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The Olmecs: America's First Civilization (Ancient Peoples and Places)

by Richard A. Diehl

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The Olmecs of southern Mexico are America's oldest civilization and Mesoamerica's "Mother Culture." Long famous for their colossal heads carved from giant boulders, the Olmecs have fascinated the public and archaeologists alike since the 1940s when National Geographic magazine reported the initial explorations of their centers. Despite well-publicized discoveries of spectacular basalt sculptures, portable jade objects, and richly decorated pottery vessels, until recently almost nothing was known about Olmec history, foreign contacts, and daily life. Now archaeologists have recovered information that allows them to assemble a reasonably complete picture of Olmec culture and its impact on later Mexican civilizations. The Olmecs established the first cities in the Americas on high ground overlooking the rivers that meander across southeastern Mexico's fertile coastal lowlands. Between the thirteenth and sixth centuries BC, rulers of San Lorenzo and La Venta oversaw the construction of palaces, pyramids, plazas, richly stocked tombs, and religious sanctuaries, and commissioned hundreds of sculptures carved from raw basalt. Thousands of Olmec farmers supported themselves and their leaders by growing maize and other domesticated plants. Rulers and priests interceded on behalf of the entire society with the gods and spirits, while merchants ventured into distant lands searching for rare stones, shells, animal pelts, feathers, and exotic foods such as cacao. The Olmecs presents the first modern overview of information from recent archaeological field projects and studies of Olmec art. Profusely illustrated, it will become the standard work on this enigmatic culture.… (more)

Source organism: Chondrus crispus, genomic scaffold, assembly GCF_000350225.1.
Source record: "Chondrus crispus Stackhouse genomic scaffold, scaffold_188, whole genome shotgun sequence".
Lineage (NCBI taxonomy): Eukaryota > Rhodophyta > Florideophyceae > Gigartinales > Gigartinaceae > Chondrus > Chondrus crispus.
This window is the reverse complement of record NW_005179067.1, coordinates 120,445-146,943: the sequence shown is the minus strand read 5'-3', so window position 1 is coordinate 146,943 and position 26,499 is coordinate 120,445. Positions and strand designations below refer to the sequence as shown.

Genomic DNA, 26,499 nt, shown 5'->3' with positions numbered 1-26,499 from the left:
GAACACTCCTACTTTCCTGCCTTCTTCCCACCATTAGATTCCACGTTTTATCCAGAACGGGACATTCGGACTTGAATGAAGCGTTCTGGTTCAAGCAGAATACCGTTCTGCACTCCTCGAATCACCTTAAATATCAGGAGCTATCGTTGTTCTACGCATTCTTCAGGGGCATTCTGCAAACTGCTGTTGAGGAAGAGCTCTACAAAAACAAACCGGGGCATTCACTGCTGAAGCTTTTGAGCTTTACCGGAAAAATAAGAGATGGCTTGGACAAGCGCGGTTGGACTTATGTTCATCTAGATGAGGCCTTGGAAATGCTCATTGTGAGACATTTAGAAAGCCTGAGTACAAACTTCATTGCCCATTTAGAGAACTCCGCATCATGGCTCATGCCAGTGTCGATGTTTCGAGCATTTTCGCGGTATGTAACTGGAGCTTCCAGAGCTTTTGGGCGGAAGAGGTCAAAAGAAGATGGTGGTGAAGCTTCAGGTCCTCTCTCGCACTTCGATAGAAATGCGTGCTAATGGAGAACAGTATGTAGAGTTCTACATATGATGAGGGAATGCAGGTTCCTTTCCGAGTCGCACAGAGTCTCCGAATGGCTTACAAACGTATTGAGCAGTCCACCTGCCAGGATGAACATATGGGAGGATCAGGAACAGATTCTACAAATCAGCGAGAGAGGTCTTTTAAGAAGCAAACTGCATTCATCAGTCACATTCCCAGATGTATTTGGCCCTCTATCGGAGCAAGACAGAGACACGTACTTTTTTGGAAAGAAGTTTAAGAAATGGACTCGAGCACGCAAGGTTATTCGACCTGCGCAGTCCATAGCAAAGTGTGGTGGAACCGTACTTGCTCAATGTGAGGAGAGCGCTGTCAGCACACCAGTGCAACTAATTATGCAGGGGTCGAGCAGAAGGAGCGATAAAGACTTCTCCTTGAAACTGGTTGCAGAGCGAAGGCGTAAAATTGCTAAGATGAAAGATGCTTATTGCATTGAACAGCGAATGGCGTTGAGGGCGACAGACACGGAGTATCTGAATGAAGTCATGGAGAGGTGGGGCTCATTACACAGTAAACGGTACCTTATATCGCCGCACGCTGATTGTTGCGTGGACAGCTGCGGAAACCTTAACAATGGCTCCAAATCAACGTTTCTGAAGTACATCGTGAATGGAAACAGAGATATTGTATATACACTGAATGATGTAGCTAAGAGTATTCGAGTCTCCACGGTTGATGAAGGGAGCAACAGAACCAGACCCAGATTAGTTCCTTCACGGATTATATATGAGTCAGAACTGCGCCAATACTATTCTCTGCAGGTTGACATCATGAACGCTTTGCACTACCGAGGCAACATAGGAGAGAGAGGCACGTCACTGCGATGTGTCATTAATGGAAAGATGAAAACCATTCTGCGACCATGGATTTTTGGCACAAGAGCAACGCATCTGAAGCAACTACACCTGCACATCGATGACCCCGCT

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The Olmecs of southern Mexico are America's oldest civilization and Mesoamerica's "Mother Culture." Long famous for their colossal heads carved from giant boulders, the Olmecs have fascinated the public and archaeologists alike since the 1940s when National Geographic magazine reported the initial explorations of their centers. Despite well-publicized discoveries of spectacular basalt sculptures, portable jade objects, and richly decorated pottery vessels, until recently almost nothing was known about Olmec history, foreign contacts, and daily life. Now archaeologists have recovered information that allows them to assemble a reasonably complete picture of Olmec culture and its impact on later Mexican civilizations. The Olmecs established the first cities in the Americas on high ground overlooking the rivers that meander across southeastern Mexico's fertile coastal lowlands. Between the thirteenth and sixth centuries BC, rulers of San Lorenzo and La Venta oversaw the construction of palaces, pyramids, plazas, richly stocked tombs, and religious sanctuaries, and commissioned hundreds of sculptures carved from raw basalt. Thousands of Olmec farmers supported themselves and their leaders by growing maize and other domesticated plants. Rulers and priests interceded on behalf of the entire society with the gods and spirits, while merchants ventured into distant lands searching for rare stones, shells, animal pelts, feathers, and exotic foods such as cacao. The Olmecs presents the first modern overview of information from recent archaeological field projects and studies of Olmec art. Profusely illustrated, it will become the standard work on this enigmatic culture.

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